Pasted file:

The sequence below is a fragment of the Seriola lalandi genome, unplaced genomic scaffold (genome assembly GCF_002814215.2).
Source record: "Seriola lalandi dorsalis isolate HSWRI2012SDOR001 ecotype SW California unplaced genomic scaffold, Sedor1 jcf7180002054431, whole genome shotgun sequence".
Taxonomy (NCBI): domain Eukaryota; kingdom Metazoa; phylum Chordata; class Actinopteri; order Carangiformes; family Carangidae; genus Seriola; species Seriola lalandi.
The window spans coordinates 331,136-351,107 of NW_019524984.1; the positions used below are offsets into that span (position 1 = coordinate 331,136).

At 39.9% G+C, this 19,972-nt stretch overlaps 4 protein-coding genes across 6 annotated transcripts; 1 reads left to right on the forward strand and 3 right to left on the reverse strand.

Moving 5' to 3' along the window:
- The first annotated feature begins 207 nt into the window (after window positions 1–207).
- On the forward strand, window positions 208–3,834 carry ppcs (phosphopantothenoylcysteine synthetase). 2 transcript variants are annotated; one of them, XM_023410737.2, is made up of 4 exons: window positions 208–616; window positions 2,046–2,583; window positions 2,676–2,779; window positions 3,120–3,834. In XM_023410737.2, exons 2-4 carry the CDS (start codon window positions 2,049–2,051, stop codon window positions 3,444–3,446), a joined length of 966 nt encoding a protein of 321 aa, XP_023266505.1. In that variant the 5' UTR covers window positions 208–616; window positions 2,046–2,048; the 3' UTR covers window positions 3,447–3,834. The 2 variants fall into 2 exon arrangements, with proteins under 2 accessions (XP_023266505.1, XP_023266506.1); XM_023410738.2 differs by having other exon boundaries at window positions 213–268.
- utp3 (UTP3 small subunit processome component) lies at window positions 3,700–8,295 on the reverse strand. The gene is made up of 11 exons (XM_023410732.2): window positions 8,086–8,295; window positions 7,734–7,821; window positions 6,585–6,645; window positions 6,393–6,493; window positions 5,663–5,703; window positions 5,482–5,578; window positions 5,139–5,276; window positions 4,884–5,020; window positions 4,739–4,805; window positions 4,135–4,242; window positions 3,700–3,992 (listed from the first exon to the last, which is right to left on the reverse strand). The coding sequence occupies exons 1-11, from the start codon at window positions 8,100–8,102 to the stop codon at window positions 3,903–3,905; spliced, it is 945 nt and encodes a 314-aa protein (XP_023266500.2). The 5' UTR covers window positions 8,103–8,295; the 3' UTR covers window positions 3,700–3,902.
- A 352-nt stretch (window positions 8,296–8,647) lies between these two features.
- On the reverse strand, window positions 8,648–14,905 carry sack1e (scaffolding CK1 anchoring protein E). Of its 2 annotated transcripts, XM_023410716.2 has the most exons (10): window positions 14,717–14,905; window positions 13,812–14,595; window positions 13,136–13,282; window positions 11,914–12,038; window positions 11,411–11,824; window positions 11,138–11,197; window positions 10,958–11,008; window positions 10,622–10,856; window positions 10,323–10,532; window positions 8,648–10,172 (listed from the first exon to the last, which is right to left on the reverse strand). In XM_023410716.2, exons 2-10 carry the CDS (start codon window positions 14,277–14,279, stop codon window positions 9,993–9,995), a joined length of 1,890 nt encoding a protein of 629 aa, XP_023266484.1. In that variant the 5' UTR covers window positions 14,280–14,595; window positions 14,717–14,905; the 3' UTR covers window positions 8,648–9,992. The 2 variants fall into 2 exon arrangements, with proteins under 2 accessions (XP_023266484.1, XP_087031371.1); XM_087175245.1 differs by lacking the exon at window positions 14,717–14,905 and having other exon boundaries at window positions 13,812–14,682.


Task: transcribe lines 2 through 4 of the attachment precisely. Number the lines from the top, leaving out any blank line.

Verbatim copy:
Source record: "Seriola lalandi dorsalis isolate HSWRI2012SDOR001 ecotype SW California unplaced genomic scaffold, Sedor1 jcf7180002054431, whole genome shotgun sequence".
Taxonomy (NCBI): domain Eukaryota; kingdom Metazoa; phylum Chordata; class Actinopteri; order Carangiformes; family Carangidae; genus Seriola; species Seriola lalandi.
The window spans coordinates 331,136-351,107 of NW_019524984.1; the positions used below are offsets into that span (position 1 = coordinate 331,136).